A trade journal of a still-emerging field, written by Adam Tinworth.

Buzzfeed is restructuring by splitting into entertainment and news divisions. CEO Jonah Peretti makes an interesting point:

Having a single ‘video department’ in 2016 makes about as much sense as having a ‘mobile department.’ Instead of organizing around a format or technology, we will organize our work to take full advantage of many formats and technologies.”

Video has become so prevalent in both news and entertainment, and developed so many different forms, that a single video department makes little sense any more. The language and techniques used to produce reporting dn explainer videos are very different from short comedy, or cooking clips.

In fact, it makes as little sense as having a “writing department”.

[via Emily Jane Fox, Vanity Fair]

If you’re into mobile journalism – and you probably should be – this kickstarter is worth backing:

To be clear, it’s already at three times over its target – and will probably hit four times before its done. But its a chance to get your hands on useful device pretty early.

I’ve been using the original Glif for a couple of years ago, and it is a super simple way of getting a phone onto a tripod, hugely boosting the quality of the video you can shoot. The new version is both easier to use – and more versatile. I can’t wait to get my hands on it.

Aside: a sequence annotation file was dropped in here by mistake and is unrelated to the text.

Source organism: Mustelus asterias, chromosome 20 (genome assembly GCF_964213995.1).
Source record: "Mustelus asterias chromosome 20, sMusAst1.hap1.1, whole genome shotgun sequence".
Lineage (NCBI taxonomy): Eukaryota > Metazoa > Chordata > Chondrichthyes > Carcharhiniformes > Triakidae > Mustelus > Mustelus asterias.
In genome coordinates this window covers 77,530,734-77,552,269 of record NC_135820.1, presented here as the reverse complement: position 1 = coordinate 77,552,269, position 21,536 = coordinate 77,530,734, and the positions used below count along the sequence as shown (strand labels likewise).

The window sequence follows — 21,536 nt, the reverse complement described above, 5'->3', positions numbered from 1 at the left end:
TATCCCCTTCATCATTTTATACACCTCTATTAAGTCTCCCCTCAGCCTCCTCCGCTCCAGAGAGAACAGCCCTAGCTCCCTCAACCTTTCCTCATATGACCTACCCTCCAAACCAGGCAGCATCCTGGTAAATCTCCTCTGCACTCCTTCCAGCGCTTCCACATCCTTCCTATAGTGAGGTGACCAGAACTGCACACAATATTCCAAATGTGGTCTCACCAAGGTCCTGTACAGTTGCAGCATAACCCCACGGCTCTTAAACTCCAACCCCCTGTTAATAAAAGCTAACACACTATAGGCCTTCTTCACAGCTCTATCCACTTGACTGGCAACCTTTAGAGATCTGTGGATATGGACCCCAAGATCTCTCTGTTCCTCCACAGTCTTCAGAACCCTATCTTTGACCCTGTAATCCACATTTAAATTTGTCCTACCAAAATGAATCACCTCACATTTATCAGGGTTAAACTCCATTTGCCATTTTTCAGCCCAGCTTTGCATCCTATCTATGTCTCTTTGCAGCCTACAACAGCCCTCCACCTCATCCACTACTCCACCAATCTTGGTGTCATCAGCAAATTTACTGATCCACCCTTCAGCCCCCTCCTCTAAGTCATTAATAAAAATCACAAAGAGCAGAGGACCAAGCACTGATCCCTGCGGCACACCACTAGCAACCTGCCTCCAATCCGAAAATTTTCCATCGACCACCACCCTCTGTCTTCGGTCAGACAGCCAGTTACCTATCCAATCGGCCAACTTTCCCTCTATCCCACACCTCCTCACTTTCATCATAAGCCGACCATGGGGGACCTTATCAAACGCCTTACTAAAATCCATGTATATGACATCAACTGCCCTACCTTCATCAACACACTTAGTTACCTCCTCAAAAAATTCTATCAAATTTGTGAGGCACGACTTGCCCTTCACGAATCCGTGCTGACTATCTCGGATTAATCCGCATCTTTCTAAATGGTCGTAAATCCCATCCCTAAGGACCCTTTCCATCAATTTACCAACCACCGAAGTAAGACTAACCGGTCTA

Back the new Glif on Kickstarter – but you’ve only got four days to do so…

Interesting history of the email curation platform Revue from its founder Martijn de Kuijper:

Back then I saw the value of the newsletter and I still do. It’s such an intimate way to communicate with people, and so effective at the same time. Hence, I envisioned Revue as more of a network, a place for people to share meaningful content and let their voices be heard rather than just another newsletter service. To this day nothing has changed.

I was using Revue to curate a weekly “links list” for a while – and then I got overwhelmed with work and life. But it was a really pleasure to do. Revue made it easy to save and annotate interesting articles to go into the post.

Now I’m on holiday, I’m planning to get it going again – starting tomorrow morning.

You can sign up here – I promise to respect your time.

Elizabeth Spiers on good branded content:

You have written about Casper and their publication Van Winkle’s as an example of great branded content. What did they get right?

It wasn’t meant to directly sell mattresses, but to establish authority in the area of sleep. If that’s what you want to do, you have to produce content that feels academically credible, that people actually want to read.

One of the writers we hired was predominantly a science writer with a feel for pop culture. If they get cited on science sites, that’s a win, [and] if readers are sharing content because it’s interesting, then that’s great as well.

Spiers has actually moved out of publishing into the VR world – but is producing a VR-centric magazine to help sell the new agency.

Om Malik on the rise of the free contributor churnalism factories: